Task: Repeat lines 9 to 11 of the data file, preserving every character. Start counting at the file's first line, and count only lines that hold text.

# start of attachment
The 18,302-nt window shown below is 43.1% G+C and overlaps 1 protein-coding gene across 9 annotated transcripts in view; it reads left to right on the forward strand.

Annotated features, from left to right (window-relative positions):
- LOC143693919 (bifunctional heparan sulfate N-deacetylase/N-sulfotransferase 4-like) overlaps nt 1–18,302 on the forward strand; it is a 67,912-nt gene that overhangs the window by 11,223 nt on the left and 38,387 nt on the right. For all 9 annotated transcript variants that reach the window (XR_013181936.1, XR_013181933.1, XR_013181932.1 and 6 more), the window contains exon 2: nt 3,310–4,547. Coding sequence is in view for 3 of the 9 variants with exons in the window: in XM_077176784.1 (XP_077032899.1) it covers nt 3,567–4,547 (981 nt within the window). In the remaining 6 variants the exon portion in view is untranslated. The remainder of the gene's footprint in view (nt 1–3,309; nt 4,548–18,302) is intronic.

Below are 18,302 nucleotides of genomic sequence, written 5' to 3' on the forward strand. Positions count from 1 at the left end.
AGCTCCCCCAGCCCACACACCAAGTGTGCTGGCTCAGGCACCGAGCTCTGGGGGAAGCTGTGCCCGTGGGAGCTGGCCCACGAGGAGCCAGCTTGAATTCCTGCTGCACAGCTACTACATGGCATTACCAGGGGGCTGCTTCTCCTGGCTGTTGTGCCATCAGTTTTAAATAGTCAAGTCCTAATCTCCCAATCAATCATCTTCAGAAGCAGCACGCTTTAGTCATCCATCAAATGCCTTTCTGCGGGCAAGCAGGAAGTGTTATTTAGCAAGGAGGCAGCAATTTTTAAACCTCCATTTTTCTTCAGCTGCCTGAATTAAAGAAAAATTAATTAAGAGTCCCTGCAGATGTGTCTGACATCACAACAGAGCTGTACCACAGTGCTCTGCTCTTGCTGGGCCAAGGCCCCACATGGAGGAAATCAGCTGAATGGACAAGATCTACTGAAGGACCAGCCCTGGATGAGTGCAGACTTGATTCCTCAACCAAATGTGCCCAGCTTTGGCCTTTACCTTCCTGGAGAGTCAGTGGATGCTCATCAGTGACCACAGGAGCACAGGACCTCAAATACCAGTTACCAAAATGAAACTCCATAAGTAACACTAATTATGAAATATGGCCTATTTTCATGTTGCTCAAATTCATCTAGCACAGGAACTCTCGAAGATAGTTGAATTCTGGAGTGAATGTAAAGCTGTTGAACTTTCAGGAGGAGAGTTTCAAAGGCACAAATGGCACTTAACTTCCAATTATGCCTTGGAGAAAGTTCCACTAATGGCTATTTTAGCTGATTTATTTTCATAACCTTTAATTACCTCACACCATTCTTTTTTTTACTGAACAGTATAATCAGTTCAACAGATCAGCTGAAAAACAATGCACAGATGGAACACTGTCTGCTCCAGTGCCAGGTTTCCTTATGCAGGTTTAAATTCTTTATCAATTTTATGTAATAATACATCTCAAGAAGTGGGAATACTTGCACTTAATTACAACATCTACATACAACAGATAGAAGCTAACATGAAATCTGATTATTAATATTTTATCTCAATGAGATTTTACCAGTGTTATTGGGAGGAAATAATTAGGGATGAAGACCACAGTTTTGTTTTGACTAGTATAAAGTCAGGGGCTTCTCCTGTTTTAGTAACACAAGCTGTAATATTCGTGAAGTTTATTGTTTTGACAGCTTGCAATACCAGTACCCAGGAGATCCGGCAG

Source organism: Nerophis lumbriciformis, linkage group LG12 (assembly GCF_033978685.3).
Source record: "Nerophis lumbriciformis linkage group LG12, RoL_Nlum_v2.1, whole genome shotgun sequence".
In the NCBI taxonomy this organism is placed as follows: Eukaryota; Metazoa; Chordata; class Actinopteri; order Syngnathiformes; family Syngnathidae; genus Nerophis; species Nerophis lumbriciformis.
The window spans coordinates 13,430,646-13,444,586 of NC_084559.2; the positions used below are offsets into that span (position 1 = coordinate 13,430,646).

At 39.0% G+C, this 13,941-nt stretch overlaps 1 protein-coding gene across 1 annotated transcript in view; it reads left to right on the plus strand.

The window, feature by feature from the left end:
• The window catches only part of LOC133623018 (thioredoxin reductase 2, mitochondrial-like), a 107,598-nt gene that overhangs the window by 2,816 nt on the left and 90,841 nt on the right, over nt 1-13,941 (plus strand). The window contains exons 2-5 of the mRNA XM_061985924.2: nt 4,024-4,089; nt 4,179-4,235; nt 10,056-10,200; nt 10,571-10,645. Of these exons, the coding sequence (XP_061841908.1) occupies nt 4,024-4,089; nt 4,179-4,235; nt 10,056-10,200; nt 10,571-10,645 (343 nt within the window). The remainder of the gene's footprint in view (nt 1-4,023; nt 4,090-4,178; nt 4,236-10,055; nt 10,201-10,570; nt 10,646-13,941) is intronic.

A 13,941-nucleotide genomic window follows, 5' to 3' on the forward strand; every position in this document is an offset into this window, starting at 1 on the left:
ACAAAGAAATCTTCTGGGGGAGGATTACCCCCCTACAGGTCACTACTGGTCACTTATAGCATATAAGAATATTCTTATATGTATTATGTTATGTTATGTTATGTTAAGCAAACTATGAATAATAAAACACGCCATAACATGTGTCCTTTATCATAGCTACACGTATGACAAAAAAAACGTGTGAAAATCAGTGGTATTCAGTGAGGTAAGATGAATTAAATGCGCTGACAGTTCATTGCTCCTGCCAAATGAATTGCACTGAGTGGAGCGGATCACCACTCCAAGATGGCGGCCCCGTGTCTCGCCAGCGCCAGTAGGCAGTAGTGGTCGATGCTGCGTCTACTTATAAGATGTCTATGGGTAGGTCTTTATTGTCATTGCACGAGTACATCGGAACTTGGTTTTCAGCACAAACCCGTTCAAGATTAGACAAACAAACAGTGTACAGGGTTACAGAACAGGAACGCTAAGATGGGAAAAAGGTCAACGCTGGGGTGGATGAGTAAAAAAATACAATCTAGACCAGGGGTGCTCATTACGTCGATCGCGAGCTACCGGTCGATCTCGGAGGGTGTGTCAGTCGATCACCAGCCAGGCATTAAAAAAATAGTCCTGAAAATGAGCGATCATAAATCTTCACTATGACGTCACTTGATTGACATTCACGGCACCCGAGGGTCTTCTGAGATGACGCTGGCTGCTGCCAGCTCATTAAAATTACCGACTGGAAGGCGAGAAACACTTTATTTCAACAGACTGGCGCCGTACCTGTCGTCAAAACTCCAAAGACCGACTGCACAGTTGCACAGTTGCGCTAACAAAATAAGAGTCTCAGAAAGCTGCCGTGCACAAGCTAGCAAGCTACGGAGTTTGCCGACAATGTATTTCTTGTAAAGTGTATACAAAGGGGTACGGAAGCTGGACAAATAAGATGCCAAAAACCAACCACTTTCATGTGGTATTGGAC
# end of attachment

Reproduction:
The window spans coordinates 13,430,646-13,444,586 of NC_084559.2; the positions used below are offsets into that span (position 1 = coordinate 13,430,646).

At 39.0% G+C, this 13,941-nt stretch overlaps 1 protein-coding gene across 1 annotated transcript in view; it reads left to right on the plus strand.

The window, feature by feature from the left end: